The U.S. Army Garrison Rheinland-Pfalz Directorate of Family and Morale, Welfare and Recreation was named a finalist for the 2019 National Recreation and Park Association National Gold Medal Award in September.
The National Gold Medal Award honors civilian communities in the United States and military installations around the world in seven size categories that demonstrate excellence in parks and recreation through long-range planning, resource management, volunteerism, environmental stewardship, program development, professional development and agency recognition. Applications are separated into seven classes, with five classes based on population, one class for U.S. Armed Forces recreation, and one class, awarded on odd-numbered years, for state park systems.
“The Gold Medal Awards program has served as a testament to the hard work and dedication of recreation professionals who strive to meet the needs of diverse communities,” said Gary Burton, DFMWR director. “The Gold Medal is a comprehensive award that looks at the many challenges agencies face and how they are leveraging resources to meet those challenges.”
Agencies are judged on their ability to address the needs of those they serve through the collective energies of community members, staff and elected officials. Four finalists in each class are chosen to compete each year.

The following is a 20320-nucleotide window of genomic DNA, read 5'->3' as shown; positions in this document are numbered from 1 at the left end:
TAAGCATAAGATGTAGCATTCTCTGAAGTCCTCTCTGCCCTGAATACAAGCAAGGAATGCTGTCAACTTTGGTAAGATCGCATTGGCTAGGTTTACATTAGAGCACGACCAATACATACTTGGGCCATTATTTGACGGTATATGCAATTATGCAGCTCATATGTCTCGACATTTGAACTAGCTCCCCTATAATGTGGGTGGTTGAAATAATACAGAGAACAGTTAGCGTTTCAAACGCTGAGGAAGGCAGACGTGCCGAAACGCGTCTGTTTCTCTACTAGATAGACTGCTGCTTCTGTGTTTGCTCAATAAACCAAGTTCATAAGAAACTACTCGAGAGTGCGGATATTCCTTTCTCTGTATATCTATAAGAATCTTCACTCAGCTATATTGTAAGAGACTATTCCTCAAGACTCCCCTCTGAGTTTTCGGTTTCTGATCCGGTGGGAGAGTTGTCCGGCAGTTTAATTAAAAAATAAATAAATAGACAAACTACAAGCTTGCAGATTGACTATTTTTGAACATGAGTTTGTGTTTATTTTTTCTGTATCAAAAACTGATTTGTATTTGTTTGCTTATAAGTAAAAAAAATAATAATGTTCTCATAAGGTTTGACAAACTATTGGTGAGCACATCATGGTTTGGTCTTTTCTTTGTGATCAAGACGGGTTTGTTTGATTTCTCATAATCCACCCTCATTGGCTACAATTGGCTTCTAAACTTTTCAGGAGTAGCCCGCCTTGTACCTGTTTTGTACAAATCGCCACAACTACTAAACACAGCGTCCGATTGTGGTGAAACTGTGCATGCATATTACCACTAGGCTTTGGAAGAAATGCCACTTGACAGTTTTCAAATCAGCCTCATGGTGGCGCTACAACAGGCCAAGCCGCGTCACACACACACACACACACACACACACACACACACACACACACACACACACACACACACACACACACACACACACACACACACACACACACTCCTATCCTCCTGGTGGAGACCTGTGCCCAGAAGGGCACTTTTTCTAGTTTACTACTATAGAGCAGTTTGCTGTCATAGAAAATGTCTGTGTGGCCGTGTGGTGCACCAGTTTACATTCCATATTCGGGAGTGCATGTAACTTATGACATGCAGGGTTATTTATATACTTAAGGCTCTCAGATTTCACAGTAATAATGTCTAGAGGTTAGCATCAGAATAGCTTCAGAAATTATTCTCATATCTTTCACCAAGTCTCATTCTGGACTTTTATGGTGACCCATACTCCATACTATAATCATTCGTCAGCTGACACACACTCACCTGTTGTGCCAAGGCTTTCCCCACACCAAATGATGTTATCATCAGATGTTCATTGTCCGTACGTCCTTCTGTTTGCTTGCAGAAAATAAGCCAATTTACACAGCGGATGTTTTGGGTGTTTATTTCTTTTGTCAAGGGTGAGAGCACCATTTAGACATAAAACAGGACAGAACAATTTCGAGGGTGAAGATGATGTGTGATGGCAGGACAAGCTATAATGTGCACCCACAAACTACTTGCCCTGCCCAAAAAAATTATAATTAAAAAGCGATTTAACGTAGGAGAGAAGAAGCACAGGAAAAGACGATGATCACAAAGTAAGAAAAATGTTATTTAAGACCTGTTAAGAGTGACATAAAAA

Besides USAG RP, 2019’s Armed Forces Class finalists were: Camp Smedley D. Butler, Okinawa, Japan; Naval Air Station Whiting Field, Melton, Florida; and USAG Bavaria, Grafenwoehr, Germany.
The finalists were announced in September and the winners were announced at the end of September. Camp Butler took home the award in the Armed Forces category but, Ingrid Osewalt, DFMWR deputy director, said being named a finalist the first time the garrison applied was a great feeling and they learned something about the way they do business here in Kaiserslautern and how they can plan for next year.
“It is an honor to be selected in this elite group of professionals,” said Osewalt. “This tells me that what we do in terms of recreational programming for our Soldiers, civilians and their families is valued as much as our civilian counterparts.”
The entry packet consisted of answering nine questions, including; “What makes your MWR outstanding,” “How does your MWR positively impact the installation you serve,” and “Please explain three innovations implemented by your MWR in the last three years.” Each question required multiple answers. A video was also submitted.
“Not winning inspired us even more to try again. It inspired us to know we have a chance to win that medal one day,” Osewalt said.
Osewalt said she and Steve Selvey, Outdoor Recreation supervisor, put the packet together and have some takeaways for next year.
“We have to focus our submissions in certain areas. We can really rally around this goal just like we have on the Army Community of Excellence Award,” she said.
“The competition makes you aware of just how many great things our organization offers within the USAG RP footprint,” Selvey added. “It gives you energy and ideas to further improve how we serve our military community.”